Ready or not, a new year is about to begin, even though it doesn’t seem like that long ago when the “old” year started.
An amateur philosopher friend of mine has two theories about why time passes so much quicker as we get old.
Theory No. 1: Every year is an incrementally smaller fraction of the life we’ve already lived.
For instance, your 10th year is a whopping 10 percent of your life. At that age, one year seems a torturously long time between Christmases, birthdays, new years, and Little League seasons. A whole year. That’s forever when you’re a fourth-grader.
But at 50, a year is only 2 percent of your life, a much smaller fraction of your existence. As every year that passes is a smaller and smaller part of your life. So it follows that as you grow older, years seem shorter.
But, of course, even amateur philosophers have a dark side, which brings us to …
Theory No. 2: Life is like a falling body hurtling toward Earth. The closer it gets to the ground, the faster it goes.
Ignoring the concept of “terminal velocity” for a second, I’m not sure why my philosopher friend has two theories, but I’d guess it’s about keeping an open mind on matters of infinity. Infinity is funny that way: Just when you catch up to it, it goes on ahead without you.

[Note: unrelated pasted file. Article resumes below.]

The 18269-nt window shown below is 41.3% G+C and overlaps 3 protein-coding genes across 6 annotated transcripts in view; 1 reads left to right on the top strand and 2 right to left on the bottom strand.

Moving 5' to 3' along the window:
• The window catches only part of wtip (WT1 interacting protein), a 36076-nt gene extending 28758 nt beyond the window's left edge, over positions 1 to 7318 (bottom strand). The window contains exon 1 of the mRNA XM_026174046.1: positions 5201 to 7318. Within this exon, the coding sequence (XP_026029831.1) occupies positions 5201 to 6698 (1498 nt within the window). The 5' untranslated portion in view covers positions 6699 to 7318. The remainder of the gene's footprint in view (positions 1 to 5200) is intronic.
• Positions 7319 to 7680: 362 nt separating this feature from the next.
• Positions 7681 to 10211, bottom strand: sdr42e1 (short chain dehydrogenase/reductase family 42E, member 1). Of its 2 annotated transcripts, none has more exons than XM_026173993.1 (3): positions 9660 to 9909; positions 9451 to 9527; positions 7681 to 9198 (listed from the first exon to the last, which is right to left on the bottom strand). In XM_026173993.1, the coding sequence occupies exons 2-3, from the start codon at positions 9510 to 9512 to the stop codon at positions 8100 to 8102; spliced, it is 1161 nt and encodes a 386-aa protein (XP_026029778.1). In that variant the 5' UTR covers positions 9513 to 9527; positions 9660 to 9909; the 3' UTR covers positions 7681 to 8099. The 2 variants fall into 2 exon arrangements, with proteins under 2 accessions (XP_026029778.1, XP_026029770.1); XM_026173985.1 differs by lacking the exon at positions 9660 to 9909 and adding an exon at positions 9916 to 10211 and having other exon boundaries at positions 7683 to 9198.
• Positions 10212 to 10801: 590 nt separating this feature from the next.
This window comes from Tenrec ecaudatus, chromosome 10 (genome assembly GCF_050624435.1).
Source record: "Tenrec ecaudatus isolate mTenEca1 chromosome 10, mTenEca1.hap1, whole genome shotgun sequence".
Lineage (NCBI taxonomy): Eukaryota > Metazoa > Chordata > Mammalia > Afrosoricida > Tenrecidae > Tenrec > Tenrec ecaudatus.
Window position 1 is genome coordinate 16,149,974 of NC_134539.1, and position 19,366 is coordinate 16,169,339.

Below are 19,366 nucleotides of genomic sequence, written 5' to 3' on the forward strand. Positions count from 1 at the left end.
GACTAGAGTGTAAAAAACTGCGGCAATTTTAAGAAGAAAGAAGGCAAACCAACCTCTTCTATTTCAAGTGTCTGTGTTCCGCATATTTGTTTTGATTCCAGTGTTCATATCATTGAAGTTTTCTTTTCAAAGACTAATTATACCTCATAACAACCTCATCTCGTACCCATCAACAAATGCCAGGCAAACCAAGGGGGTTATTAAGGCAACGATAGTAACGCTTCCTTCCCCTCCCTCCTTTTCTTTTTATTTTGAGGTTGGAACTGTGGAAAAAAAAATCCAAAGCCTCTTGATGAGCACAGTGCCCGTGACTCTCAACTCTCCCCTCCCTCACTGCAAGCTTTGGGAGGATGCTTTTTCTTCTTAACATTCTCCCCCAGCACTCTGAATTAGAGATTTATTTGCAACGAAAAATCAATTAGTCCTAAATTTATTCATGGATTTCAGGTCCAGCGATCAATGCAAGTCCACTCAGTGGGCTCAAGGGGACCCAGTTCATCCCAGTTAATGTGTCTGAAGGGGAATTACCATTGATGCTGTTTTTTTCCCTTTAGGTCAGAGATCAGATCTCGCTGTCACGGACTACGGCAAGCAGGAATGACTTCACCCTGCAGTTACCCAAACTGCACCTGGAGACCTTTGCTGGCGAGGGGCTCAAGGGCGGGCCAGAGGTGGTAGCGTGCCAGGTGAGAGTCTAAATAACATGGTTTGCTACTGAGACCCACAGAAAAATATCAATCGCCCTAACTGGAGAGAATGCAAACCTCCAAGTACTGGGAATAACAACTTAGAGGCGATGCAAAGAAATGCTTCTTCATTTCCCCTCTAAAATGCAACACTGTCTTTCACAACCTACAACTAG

Given a choice, I prefer the image of a body hurtling through space toward some cosmic collision with the Sidewalk of Fate, or maybe with God’s Vacant Lot. It seems to regard the journey as slightly less painful than the destination, and I fervently hope that’s the case. I’m funny that way: Getting there is most of the fun. And who among us is absolutely certain about what awaits us at the abrupt end of the Trip?
So maybe that’s why passing years … or lives … seem to be picking up speed. It’s not because we’re all going downhill as gravity takes its monstrous toll, but because life is as natural and frightening as falling down.
And falling is easy … it’s the sudden stops that suck.
Cover image © Anne Arden MacDonald